Symptoms of MAS

MAS is unique in that it does not affect carriers whatsoever. They are not expected to assume responsibility for groups to which they belong (e.g. white people, straight people, cisgender people, men, people with college degrees, people belonging to [x] field, etc.). The disease only activates upon transmission to a vulnerable minority recipient. Symptoms may include:

  • Being asked to justify the actions of complete strangers (e.g. “a black man robbed my friend’s friend’s house last night – why aren’t your people doing more to crack down on crime?”)
  • Being attacked if they do not issue fervent apologies for atrocities committed by people claiming to represent them (e.g. “those terrorists said they were fighting in the name of Islam, don’t you feel ashamed? Why aren’t you standing up to them?”)
  • Being expected to act with impeccable etiquette and deportment in all situations, even when subjected to scorn, criticism or mockery, on pain of damning the entire group by association if they do not (e.g. “I knew I shouldn’t have trusted you! Trans* people are all deceptive liars!”)
  • Being held up as an example to which other members of the group should aspire (e.g. “If you could work three jobs to pay your way through college, why can’t every poor kid from the poverty-stricken neighbourhood in which you grew up do the same?”)

Over time, these symptoms lead to irritation, frustration and a feeling of overwhelming pressure in sufferers.

Prognosis and Treatment

As of yet, there is no reliable treatment for MAS. Prognosis for sufferers is largely dependent on their will and ability to argue with carriers who insist that they be held accountable for the actions of complete strangers with whom they may have only the vaguest and most tenuous of affiliations. Whilst some sufferers of MAS are able to rebut such demands, others are not, and the stress of being expected to act as a perfect example for others to follow can do incredible damage over time. In such cases, the prognosis is fairly grim.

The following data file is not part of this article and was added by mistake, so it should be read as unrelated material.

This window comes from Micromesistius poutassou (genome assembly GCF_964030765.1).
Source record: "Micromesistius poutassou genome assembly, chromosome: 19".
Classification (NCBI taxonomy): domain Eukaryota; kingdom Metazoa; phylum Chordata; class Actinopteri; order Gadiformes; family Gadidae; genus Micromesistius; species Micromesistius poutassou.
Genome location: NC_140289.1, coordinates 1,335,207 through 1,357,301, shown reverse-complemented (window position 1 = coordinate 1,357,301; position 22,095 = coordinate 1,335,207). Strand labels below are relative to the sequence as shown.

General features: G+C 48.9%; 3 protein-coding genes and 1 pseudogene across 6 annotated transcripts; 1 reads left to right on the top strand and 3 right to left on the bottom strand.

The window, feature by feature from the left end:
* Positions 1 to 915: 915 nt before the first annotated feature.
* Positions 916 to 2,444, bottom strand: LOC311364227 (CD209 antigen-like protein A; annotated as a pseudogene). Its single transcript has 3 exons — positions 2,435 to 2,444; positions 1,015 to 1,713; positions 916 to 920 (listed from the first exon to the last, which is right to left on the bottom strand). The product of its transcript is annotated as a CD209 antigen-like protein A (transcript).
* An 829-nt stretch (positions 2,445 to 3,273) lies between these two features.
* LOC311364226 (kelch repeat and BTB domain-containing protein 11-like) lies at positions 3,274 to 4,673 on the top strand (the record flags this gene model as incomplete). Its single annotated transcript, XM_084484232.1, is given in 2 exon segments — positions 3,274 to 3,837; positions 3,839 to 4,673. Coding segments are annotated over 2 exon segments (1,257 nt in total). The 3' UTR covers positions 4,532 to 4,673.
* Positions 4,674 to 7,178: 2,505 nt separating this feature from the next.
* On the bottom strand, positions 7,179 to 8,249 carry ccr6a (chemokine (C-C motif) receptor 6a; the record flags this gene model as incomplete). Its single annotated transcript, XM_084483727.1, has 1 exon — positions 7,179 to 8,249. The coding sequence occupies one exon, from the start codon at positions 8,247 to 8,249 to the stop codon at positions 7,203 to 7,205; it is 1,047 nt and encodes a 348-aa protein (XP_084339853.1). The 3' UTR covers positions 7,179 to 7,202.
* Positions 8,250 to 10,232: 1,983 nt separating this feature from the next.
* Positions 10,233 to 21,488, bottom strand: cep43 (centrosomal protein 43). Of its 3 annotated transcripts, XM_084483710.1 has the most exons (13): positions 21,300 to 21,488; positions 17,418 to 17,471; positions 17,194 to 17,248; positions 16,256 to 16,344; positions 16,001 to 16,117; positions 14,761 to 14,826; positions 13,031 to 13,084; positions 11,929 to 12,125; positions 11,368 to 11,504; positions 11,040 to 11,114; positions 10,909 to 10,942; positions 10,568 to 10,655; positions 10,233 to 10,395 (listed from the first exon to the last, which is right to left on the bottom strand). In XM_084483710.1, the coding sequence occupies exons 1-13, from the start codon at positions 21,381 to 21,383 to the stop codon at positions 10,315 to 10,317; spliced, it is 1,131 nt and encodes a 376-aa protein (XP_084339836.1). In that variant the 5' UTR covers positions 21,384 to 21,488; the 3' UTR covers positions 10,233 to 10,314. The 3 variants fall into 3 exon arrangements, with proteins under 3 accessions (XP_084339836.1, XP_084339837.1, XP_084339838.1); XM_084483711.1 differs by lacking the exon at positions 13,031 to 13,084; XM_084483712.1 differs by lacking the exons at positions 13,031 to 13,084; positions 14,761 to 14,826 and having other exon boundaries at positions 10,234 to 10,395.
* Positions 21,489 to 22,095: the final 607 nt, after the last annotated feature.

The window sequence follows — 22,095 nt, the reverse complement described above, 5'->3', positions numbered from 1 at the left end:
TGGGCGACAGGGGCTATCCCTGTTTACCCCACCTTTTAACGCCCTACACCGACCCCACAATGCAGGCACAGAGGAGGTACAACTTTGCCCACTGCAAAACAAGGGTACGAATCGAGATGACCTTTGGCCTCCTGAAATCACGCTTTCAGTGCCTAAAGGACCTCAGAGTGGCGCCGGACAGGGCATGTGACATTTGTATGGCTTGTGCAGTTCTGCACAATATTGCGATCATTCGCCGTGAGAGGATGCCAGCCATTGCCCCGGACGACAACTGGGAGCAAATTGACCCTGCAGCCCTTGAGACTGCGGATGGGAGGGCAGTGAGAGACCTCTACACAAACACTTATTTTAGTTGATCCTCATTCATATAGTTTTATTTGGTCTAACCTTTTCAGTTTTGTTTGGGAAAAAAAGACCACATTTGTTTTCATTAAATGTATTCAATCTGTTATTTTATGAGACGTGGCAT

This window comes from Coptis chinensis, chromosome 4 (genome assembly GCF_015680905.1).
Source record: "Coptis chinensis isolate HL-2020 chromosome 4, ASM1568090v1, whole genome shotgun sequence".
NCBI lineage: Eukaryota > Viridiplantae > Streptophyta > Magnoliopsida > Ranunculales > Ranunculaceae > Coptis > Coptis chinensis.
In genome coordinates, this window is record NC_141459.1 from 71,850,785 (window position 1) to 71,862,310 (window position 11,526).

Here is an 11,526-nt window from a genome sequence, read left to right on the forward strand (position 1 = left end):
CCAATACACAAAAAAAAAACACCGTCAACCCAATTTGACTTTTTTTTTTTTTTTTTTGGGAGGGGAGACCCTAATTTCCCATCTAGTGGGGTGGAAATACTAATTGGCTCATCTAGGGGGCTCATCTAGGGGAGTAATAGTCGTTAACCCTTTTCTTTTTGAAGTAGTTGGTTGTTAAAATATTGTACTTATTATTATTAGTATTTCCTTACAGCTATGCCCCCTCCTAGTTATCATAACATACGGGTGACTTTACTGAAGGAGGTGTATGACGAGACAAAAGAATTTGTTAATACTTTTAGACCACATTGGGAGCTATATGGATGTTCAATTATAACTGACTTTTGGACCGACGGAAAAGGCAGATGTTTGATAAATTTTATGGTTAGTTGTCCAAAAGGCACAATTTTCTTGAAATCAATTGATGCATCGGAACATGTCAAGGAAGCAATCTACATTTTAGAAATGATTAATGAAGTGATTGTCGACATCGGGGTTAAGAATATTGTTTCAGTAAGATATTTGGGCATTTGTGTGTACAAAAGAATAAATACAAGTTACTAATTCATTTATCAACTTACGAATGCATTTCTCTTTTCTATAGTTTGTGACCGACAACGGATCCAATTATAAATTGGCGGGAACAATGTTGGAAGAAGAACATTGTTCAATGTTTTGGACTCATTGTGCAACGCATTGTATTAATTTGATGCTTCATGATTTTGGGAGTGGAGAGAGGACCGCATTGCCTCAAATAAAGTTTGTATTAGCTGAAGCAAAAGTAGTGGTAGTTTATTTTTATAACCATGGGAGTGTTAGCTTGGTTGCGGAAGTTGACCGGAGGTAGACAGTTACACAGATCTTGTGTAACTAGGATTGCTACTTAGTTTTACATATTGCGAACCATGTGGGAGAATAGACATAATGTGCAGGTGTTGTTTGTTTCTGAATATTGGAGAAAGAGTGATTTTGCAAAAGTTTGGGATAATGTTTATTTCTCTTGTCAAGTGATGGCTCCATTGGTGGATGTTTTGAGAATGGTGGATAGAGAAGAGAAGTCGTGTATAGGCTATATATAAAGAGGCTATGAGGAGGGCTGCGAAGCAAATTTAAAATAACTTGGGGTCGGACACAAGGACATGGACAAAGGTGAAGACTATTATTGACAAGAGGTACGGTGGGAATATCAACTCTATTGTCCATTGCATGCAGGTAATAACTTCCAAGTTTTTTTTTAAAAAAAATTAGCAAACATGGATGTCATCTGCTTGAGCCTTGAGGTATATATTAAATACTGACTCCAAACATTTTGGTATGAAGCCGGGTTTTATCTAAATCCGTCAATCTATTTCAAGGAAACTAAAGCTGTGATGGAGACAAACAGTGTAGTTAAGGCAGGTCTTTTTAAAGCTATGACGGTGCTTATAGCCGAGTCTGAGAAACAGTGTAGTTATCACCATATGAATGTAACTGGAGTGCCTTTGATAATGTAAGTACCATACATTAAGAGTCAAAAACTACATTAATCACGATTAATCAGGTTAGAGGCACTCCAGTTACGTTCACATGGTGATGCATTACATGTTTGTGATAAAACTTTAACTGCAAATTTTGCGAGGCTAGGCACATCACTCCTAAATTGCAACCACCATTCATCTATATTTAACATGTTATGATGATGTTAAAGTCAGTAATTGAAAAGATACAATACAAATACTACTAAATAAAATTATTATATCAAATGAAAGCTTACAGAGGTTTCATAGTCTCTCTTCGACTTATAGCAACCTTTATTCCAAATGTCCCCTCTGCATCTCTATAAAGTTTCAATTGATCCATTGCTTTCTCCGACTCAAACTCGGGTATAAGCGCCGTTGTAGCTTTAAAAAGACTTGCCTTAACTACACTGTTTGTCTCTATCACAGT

However, there are some strategies that sufferers may use to mitigate the effects of MAS. These include:

  • Asking carriers to account for the actions of people only vaguely connected to them (e.g. “your great-great grandparents probably owned slaves, should I make you apologise for that, too?”)
  • Insisting on being viewed as an individual regardless of group affiliation (e.g. “do you really think all brown people look the same? That’s pretty messed up, dude.”)
  • Telling carriers to fuck right back off on the high horse they rode in on

Employing these strategies will not cure MAS or completely remove it from the system of the sufferer, but they may provide some symptomatic relief, as well as a soothing sense of accomplishment and satisfaction at having told at least one ignorant bigot where to shove it.

Lessening the Impact of MAS

MAS is currently endemic amongst marginalised populations, with an estimated up to 100% of members of these groups having been exposed to the condition at least once in their lives. Therefore, treatment and intervention programs should initially focus on limiting exposure to carriers by removing the large-scale public platforms from which these carriers are often able to infect multiple people at once.

In order to stop the spread of MAS, a concerted effort must be made to stop the condition at the source. By eliminating carriers through education, socially-enforced anti-discrimination messages and straight up pointing and laughing at their ignorance, the number of carrier-to-recipient transmissions would be greatly lessened. In cases of patients already suffering from MAS, eliminating further contact with carriers can eventually lead to the condition becoming latent again. Future intervention programs should also focus on eliminating sources from which carriers initially pick up the condition, such as FOX News, Drudge Report, Cathy Brennan and any Twitter account operated by someone who endorses the views of Richard Dawkins.

Although it may seem like an impossible task, it is conceivable that in the next ten to twenty years, MAS transmission could be greatly reduced by implementing these measures, and existing sufferers could see their conditions become – and remain – latent. It may take an army of dedicated specialists slowly hacking away at the fanbases of influential carriers such as Dan Savage, the aforementioned Richard Dawkins, anyone who identifies as a “TERF” or “SWERF”, or Sean Hannity, but with time, effort and large-scale international cooperation, it may eventually be possible to end this pandemic.